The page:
Students & Parents | General Education

Does a college’s rank even matter?

HOUSTON CHRONICLE   |  August 20, 2009 by Jeannie Kever

Just in time for a new school year, another round of college rankings is out.

The 2010 U.S. News & World Report rankings—the best-known in an increasingly crowded field—come out today, with Harvard and Princeton again taking the top two spots. Rice University is No. 17 again, this year as part of a three-way tie.

Another group released its own ratings Wednesday, hoping to capitalize on the buzz surrounding the U.S. News rankings but focusing on core curriculum and criticizing many of the schools at the top of the better-known list, including Rice. That group, the American Council of Trustees and Alumni, gave three Texas Schools, including Baylor University, an “A” and Rice an “F.”

“To be honest, the trend in higher ed literature is not to put a whole lot of stock in college rankings,” said Sara Hinkle, associate dean for student and community development at Hofstra University on Long Island, N.Y., and chair of a national commission studying the admissions and first-year experience at colleges around the country.

Still, she knows many people find them irresistible.

“Everybody likes to score well,” Hinkle said. “We’d all like to see ourselves at the top.”

Hofstra is ranked in the bottom half of national universities by U.S. News, and Hinkle said the results of any ranking need to be taken “with a grain of salt. When prospective students and families are researching schools, that can be a place to start, but I would never attend a school based just on the ranking.”

Conflicting scores

Rice spokesman B.J. Almond said Wednesday the school “appreciates the positive recognition” that comes from doing well in various rankings.

But he said the rankings, in themselves, don’t draw students to Rice.

“The rankings may complement our efforts,” he said. “The rankings reflect the quality of the education we’re offering.”

But Rice didn’t do so well in the latest entry in the rating game. The American Council of Trustees and Alumni launched Wednesday, grading more than 100 universities on whether students are required to take seven core subjects: composition, mathematics, science, economics, foreign language, literature and American government or history.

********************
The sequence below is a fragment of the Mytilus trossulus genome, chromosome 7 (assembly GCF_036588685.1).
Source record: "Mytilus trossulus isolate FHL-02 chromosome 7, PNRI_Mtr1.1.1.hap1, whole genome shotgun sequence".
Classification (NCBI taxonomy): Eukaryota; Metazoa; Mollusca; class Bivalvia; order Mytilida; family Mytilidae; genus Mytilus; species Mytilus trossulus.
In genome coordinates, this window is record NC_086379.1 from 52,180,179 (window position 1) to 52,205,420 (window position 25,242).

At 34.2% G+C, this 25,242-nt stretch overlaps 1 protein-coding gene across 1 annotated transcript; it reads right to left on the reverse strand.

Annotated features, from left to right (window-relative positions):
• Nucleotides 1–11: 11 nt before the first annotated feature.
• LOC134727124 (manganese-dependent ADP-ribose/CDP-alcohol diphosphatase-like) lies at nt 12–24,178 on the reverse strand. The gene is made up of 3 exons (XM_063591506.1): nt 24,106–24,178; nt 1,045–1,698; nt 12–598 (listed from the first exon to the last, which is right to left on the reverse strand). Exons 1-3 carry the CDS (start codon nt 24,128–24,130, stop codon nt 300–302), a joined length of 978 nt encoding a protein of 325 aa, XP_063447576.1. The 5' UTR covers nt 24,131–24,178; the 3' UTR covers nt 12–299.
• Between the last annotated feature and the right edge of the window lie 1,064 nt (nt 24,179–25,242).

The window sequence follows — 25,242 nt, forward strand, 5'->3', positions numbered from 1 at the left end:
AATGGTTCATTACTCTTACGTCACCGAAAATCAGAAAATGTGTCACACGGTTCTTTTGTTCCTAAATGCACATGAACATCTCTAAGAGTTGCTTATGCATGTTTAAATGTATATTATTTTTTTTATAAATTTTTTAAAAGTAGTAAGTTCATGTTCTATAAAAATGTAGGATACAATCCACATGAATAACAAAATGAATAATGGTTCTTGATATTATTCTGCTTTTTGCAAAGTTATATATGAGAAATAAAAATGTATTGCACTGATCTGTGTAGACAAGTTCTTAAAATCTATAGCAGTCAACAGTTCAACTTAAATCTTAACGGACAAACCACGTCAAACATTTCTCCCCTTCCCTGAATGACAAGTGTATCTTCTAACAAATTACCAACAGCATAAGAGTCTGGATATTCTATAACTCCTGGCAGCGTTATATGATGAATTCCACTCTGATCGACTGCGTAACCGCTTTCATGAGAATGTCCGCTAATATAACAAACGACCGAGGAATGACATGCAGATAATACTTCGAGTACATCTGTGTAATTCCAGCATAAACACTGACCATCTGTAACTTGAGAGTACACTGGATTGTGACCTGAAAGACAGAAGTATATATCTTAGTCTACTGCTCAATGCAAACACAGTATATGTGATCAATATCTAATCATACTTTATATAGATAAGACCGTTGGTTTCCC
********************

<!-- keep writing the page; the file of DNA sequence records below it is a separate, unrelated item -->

Seven schools earned an A, requiring at least six of the seven subjects. Three Texas schools—the University of Texas at Austin, Texas A&M University and Baylor University—were among them.

Rice received an F. So did Yale—No. 3 on the U.S. News list—Johns Hopkins University and the University of California at Berkeley, among others.

But wait. Rice is the top-ranked Texas school on most lists. It’s been in U.S. News’ Top 20 since 1988, when the magazine began using statistical data to calculate its rankings. It’s been No. 17 since 2005. This year it tied with Emory and Vanderbilt. UT is No. 47 this year; A&M is No. 61, and Baylor is No. 80.

So why such a low score by the American Council of Trustees and Alumni?

In its report, the conservative educational think tank said Rice scored poorly because students can test out of a required composition class and may fulfill the other requirements with more narrowly defined classes. Almond said he was unfamiliar with the group’s ratings.

Anne D. Neal, president of the council, said her group started with 100 schools and is adding more.

Different tiers

Being left out may be a mixed blessing. The University of Houston, for example, isn’t in the initial group. It is in the U.S. News survey but ranks as a Tier 4 school among national universities. (Only schools which rank in the top half of each category get a numerical rank; the rest are divided into Tier 3 and Tier 4 schools based upon their scores.)

Renu Khator, president of UH and chancellor of the UH system, said she doesn’t expect that to change soon.

For one thing, she said, it takes time to change a school’s reputation. Peer rankings account for 25 percent of a school’s score, with the rest determined by criteria including average SAT scores and graduation rates.

Dwayne Todd, dean of students at Columbus College of Art and Design in Columbus, Ohio, and a member of the American College Personnel Association’s governing board, noted that ratings often don’t tell students and parents everything they need to know. But they can serve a purpose, he said.

“If reputation is very, very important to somebody, maybe the rankings are a good place to start,” he said. “If you’re more interested in quality, they’re not going to tell you that much.”


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